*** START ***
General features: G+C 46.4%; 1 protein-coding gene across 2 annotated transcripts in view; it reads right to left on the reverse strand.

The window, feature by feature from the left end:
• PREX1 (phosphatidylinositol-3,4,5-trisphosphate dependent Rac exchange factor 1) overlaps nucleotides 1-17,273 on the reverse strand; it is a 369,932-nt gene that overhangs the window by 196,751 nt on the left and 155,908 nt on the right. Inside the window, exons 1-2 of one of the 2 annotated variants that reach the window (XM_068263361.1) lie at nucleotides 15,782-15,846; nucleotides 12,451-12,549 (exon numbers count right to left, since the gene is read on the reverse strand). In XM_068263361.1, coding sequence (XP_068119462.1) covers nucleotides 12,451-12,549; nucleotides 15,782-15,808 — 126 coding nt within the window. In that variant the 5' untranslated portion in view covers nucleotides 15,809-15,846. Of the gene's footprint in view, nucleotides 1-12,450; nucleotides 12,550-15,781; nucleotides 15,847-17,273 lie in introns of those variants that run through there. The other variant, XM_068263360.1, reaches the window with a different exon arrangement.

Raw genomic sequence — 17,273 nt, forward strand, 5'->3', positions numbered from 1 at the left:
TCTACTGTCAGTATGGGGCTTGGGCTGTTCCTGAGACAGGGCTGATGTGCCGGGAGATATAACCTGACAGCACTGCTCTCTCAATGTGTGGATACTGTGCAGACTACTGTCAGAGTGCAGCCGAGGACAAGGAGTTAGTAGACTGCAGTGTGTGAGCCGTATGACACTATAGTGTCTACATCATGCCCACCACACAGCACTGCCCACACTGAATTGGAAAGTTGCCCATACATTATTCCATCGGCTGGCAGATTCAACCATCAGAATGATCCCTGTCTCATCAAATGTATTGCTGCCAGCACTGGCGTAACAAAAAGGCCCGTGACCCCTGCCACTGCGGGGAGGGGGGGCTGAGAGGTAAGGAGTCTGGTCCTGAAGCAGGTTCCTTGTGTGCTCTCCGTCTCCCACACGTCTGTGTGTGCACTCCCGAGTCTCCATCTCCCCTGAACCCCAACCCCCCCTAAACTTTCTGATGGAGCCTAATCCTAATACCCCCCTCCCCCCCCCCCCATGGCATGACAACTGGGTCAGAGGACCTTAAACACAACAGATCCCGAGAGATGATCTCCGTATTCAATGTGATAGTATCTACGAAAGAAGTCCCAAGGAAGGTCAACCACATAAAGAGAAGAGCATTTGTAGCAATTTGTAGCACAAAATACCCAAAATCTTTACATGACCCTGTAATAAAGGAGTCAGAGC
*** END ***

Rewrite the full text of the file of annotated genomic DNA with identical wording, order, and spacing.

General features: G+C 46.4%; 1 protein-coding gene across 2 annotated transcripts in view; it reads right to left on the reverse strand.

The window, feature by feature from the left end:
• PREX1 (phosphatidylinositol-3,4,5-trisphosphate dependent Rac exchange factor 1) overlaps nucleotides 1-17,273 on the reverse strand; it is a 369,932-nt gene that overhangs the window by 196,751 nt on the left and 155,908 nt on the right. Inside the window, exons 1-2 of one of the 2 annotated variants that reach the window (XM_068263361.1) lie at nucleotides 15,782-15,846; nucleotides 12,451-12,549 (exon numbers count right to left, since the gene is read on the reverse strand). In XM_068263361.1, coding sequence (XP_068119462.1) covers nucleotides 12,451-12,549; nucleotides 15,782-15,808 — 126 coding nt within the window. In that variant the 5' untranslated portion in view covers nucleotides 15,809-15,846. Of the gene's footprint in view, nucleotides 1-12,450; nucleotides 12,550-15,781; nucleotides 15,847-17,273 lie in introns of those variants that run through there. The other variant, XM_068263360.1, reaches the window with a different exon arrangement.

Raw genomic sequence — 17,273 nt, forward strand, 5'->3', positions numbered from 1 at the left:
TCTACTGTCAGTATGGGGCTTGGGCTGTTCCTGAGACAGGGCTGATGTGCCGGGAGATATAACCTGACAGCACTGCTCTCTCAATGTGTGGATACTGTGCAGACTACTGTCAGAGTGCAGCCGAGGACAAGGAGTTAGTAGACTGCAGTGTGTGAGCCGTATGACACTATAGTGTCTACATCATGCCCACCACACAGCACTGCCCACACTGAATTGGAAAGTTGCCCATACATTATTCCATCGGCTGGCAGATTCAACCATCAGAATGATCCCTGTCTCATCAAATGTATTGCTGCCAGCACTGGCGTAACAAAAAGGCCCGTGACCCCTGCCACTGCGGGGAGGGGGGGCTGAGAGGTAAGGAGTCTGGTCCTGAAGCAGGTTCCTTGTGTGCTCTCCGTCTCCCACACGTCTGTGTGTGCACTCCCGAGTCTCCATCTCCCCTGAACCCCAACCCCCCCTAAACTTTCTGATGGAGCCTAATCCTAATACCCCCCTCCCCCCCCCCCCATGGCATGACAACTGGGTCAGAGGACCTTAAACACAACAGATCCCGAGAGATGATCTCCGTATTCAATGTGATAGTATCTACGAAAGAAGTCCCAAGGAAGGTCAACCACATAAAGAGAAGAGCATTTGTAGCAATTTGTAGCACAAAATACCCAAAATCTTTACATGACCCTGTAATAAAGGAGTCAGAGC